Agriculturae Conspectus Scientificus, Vol 78, No 2 (2013)

Botanical Insecticides in Plant Protection

Martina GRDIŠA, Kristina GRŠIĆ

Pages: 85-93


Botanical insecticides are natural compounds with insecticidal properties and their use in crop protection is as old as agricultural practice. Although they have been in use for over one hundred years, the advent of synthetic insecticides has unfortunately displaced their use today. Due to fast action, low cost, easy application and efficiency against a wide range of harmful species, synthetic insecticides have become an important part of pest management in modern agricultural systems. However, after decades of use, their negative side effects, such as toxicity to humans and animals, environmental contamination, and toxicity to non-target insects have become apparent and interest in less hazardous alternatives of pest control is therefore being renewed. Plant species with known insecticidal actions are being promoted and research is being conducted to find new sources of botanical insecticides. The most important botanical insecticide is pyrethrin, a secondary metabolite of Dalmatian pyrethrum, neem, followed by insecticides based on the essential oils, rotenone, quassia, ryania and sabadilla. Th ey have various chemical properties and modes of action. However, some general characteristics include fast degradation in sunlight, air and moisture, and selectivity to non-target insects. Unfortunately, neither of these insecticides is widely used as a pest control agent but is recognized by organic crop producers in industrialized countries.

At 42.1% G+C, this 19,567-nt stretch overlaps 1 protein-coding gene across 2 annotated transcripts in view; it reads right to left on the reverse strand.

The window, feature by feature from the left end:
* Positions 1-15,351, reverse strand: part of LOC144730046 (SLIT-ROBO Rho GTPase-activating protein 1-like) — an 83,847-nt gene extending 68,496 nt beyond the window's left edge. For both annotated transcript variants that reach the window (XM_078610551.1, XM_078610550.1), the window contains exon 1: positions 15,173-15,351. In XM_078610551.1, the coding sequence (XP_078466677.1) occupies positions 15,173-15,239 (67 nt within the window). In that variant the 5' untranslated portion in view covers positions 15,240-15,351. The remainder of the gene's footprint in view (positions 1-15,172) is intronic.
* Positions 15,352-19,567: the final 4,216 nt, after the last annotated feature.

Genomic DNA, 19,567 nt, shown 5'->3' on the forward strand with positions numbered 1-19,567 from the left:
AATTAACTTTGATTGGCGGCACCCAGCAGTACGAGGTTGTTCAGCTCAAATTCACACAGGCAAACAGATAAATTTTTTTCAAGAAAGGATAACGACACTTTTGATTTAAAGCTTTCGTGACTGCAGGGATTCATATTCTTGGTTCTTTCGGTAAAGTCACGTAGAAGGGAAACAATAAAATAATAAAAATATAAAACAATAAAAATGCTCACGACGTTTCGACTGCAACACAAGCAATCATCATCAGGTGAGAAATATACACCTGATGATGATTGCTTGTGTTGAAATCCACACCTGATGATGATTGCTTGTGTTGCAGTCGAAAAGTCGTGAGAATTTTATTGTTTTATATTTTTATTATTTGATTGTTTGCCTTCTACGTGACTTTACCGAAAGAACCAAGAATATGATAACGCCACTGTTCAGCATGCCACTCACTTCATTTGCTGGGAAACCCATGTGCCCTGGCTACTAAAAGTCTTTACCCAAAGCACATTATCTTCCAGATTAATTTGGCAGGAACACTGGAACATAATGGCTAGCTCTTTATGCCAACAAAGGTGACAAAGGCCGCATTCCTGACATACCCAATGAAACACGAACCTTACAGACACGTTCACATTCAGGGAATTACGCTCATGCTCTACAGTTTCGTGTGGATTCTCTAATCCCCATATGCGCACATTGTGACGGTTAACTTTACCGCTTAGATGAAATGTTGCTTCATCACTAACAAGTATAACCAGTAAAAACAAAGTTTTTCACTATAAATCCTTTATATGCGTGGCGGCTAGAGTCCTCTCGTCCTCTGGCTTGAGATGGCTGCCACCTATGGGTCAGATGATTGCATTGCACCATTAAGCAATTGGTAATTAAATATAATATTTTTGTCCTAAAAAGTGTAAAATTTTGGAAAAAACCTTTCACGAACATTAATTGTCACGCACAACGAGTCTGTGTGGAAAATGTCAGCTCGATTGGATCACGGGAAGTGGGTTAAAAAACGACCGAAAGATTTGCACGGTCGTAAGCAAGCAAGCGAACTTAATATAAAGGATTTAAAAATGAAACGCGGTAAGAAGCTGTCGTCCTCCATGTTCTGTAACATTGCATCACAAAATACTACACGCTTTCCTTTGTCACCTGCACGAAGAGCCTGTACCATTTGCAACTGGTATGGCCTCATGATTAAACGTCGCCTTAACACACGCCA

azadirachtin; botanical insecticides; essential oils; neem; pyrethrin; rotenone

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